Q&A: Side effects of IRA conversions

Dear Liz: I thought your readers would benefit from additional knowledge about Roth conversions. I started converting our IRAs to Roth IRAs when my wife and I turned 60 years old. Years later, I realized that our premiums for Medicare Part B and D were higher because our income in those years exceeded $174,000.

Answer: Triggering Medicare’s income-related monthly adjustment amount (IRMAA) is just one of the potential side effects of a later-in-life Roth conversion.

That’s not to say these conversions are a bad idea.

People with substantial amounts in traditional retirement accounts might benefit from transferring some of that money to Roth IRAs, particularly if the required minimum withdrawals that start at age 72 would push them into a higher tax bracket. They may have a window after they retire, when their tax bracket dips, to convert money and pay the tax bill at a lower rate.

Roths also don’t have the required minimum distributions that apply to other retirement accounts, so people have more control over their future tax bills.

Converting too much, however, can push people into higher tax brackets. Many financial advisors suggest their clients convert just enough to “fill out” their current bracket.

For example, the 12% bracket for married people filing jointly was $19,401 to $78,950 in 2019. A couple with income in the $50,000 range might convert $28,000 or so, because a larger conversion would push them into the 22% tax bracket.

But there are other considerations, as you discovered.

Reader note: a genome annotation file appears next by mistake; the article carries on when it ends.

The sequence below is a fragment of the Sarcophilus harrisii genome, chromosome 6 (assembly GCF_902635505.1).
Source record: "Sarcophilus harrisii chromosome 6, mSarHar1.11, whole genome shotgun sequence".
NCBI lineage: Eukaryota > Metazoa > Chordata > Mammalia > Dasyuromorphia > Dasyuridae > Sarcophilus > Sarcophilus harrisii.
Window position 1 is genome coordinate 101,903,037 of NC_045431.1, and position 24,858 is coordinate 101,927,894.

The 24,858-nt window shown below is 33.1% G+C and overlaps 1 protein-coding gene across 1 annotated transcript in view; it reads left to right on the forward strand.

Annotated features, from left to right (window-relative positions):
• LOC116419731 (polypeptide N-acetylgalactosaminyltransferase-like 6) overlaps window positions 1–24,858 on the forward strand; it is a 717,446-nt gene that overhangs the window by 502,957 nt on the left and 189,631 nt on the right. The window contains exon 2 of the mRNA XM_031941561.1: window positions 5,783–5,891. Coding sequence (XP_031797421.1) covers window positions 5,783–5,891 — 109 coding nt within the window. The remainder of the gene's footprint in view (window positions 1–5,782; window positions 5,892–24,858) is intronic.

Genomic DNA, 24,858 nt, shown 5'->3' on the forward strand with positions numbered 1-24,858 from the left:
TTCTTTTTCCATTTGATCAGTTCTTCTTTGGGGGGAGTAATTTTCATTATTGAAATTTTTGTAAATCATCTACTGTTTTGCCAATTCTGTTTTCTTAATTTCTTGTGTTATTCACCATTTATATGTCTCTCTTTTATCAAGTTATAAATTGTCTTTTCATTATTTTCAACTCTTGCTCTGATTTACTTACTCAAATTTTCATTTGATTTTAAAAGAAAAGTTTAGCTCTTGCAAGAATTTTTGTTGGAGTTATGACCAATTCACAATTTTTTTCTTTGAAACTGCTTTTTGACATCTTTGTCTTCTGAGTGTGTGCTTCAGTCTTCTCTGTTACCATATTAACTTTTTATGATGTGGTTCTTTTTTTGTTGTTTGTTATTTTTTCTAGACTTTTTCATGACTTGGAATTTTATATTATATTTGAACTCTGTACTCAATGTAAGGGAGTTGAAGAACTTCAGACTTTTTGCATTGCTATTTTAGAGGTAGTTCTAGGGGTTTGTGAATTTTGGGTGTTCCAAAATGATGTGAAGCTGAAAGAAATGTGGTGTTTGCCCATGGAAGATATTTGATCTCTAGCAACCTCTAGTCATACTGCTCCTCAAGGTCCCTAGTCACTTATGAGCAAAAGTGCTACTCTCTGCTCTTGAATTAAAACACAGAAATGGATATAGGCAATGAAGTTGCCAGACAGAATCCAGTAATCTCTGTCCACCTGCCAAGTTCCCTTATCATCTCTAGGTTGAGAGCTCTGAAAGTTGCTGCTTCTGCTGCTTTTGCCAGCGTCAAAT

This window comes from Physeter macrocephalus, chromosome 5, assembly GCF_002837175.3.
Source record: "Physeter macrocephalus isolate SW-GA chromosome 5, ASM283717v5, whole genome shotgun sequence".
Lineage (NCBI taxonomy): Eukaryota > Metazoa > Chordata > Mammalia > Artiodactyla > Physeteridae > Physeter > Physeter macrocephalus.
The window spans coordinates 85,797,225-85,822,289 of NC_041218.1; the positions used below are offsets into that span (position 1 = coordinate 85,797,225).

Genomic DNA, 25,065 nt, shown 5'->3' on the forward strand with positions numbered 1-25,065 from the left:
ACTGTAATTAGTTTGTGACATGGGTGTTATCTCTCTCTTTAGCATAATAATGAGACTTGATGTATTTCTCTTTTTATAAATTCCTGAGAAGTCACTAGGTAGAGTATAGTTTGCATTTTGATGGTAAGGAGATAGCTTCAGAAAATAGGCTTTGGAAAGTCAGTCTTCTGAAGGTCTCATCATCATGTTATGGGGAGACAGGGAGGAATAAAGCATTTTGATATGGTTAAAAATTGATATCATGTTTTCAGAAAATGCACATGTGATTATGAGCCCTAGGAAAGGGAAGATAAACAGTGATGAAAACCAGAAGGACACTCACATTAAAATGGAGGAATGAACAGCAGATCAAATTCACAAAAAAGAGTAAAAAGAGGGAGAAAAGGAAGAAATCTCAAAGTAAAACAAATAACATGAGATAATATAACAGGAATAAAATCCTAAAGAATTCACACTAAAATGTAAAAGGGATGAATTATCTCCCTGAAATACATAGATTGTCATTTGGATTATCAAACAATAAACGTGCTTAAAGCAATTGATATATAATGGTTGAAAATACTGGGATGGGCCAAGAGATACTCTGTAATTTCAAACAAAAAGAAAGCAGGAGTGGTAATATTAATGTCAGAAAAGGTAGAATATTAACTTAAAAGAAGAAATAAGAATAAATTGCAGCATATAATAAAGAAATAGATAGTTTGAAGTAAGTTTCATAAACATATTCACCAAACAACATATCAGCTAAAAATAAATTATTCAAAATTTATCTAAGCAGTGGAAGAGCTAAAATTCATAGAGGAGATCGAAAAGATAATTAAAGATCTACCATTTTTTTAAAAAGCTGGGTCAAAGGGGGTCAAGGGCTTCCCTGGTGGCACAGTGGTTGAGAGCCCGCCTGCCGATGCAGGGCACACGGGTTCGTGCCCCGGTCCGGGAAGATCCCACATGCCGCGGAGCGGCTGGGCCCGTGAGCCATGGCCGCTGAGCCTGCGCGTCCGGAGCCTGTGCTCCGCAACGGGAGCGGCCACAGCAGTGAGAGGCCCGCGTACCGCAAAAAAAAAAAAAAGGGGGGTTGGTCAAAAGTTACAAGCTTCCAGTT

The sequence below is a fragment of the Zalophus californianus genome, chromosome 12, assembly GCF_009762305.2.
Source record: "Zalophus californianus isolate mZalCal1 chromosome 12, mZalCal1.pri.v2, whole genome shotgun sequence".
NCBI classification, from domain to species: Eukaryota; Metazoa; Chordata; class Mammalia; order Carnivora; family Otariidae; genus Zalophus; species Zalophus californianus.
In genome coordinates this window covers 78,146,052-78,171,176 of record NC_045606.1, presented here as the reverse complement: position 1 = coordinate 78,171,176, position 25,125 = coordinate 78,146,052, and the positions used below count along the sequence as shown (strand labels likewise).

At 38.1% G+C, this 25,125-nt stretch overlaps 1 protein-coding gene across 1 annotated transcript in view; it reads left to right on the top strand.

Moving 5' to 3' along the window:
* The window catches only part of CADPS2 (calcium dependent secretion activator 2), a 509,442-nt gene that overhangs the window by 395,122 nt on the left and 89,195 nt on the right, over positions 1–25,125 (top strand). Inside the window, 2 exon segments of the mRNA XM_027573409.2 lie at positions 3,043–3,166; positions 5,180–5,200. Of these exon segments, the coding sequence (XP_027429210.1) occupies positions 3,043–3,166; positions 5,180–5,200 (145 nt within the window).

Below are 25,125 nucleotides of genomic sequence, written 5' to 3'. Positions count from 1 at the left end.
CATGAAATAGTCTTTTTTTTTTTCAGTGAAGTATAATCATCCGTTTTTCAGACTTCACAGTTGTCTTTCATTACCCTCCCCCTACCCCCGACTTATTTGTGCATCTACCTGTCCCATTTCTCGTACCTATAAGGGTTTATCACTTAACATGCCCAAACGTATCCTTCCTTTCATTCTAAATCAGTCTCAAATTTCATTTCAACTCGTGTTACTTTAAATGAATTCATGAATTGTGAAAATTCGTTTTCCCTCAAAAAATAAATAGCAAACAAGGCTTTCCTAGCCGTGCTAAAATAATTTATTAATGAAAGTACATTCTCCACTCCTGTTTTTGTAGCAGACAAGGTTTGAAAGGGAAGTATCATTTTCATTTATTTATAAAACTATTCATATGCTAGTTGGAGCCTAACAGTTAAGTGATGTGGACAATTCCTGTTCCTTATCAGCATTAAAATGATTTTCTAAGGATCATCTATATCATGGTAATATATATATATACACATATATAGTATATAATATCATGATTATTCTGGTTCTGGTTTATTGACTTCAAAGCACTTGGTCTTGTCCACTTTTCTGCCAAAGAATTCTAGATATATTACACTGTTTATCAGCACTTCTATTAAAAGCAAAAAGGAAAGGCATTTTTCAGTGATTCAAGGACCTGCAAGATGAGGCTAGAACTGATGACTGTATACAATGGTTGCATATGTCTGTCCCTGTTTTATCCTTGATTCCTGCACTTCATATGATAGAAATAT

People with modified adjusted incomes above certain levels pay IRMAA adjustments that can add $144.60 to $491.60 each month to their Medicare Part B premiums for doctor visits and $12.20 to $76.40 to their monthly Part D drug coverage premiums. Higher income could reduce or eliminate tax breaks that are subject to income phaseouts, and conversions can subject more of your Social Security benefits to taxation.

At the very least, you should consult a tax pro before any Roth conversions to make sure you understand the ramifications. Ideally, you’d also be talking with a fee-only, fiduciary financial planner to make sure conversions, and your retirement plan in general, make sense.

Q&A: IRA conversions and taxes

Dear Liz: You recently advised a reader that if their income was too high to contribute to a Roth IRA, they could still contribute to an IRA or any after-tax options in their 401(k). You didn’t mention a two-step Roth IRA — first making a nondeductible contribution to an IRA and then immediately converting that amount to a Roth. That way those people whose income is too high to contribute to a direct Roth IRA can still have a Roth IRA using the two-step process.

Answer: This is known as a backdoor Roth contribution, which takes advantage of the fact that the income limits that apply to Roth contributions don’t apply to Roth conversions. Conversions, however, typically incur tax bills and don’t make sense for everyone. If you have a substantial amount of pretax money in IRAs, the tax bill can be considerable. (The tax bill is figured using all your IRAs, by the way. You can’t get around it just by contributing to a separate IRA that you then convert.)

Incurring that tax bill could make sense if you expect to be in the same tax bracket in retirement, or in a higher one. If you’re young and a good saver, it’s a good bet that will be the case. Roth conversions also can be advisable later in life if your tax bracket could jump when you reach age 72 and have to start taking required minimum distributions from your retirement accounts.

If you expect to be in a lower tax bracket in retirement, however, you probably should forgo Roth conversions because you’ll pay more now in taxes than you would later.

Of course, if you have little or no pretax money in your IRA, then backdoor conversions get a lot more attractive because the tax bill would be minimal. Otherwise, you should seek out a Roth conversion calculator to get a better idea of whether a conversion might be the right choice.

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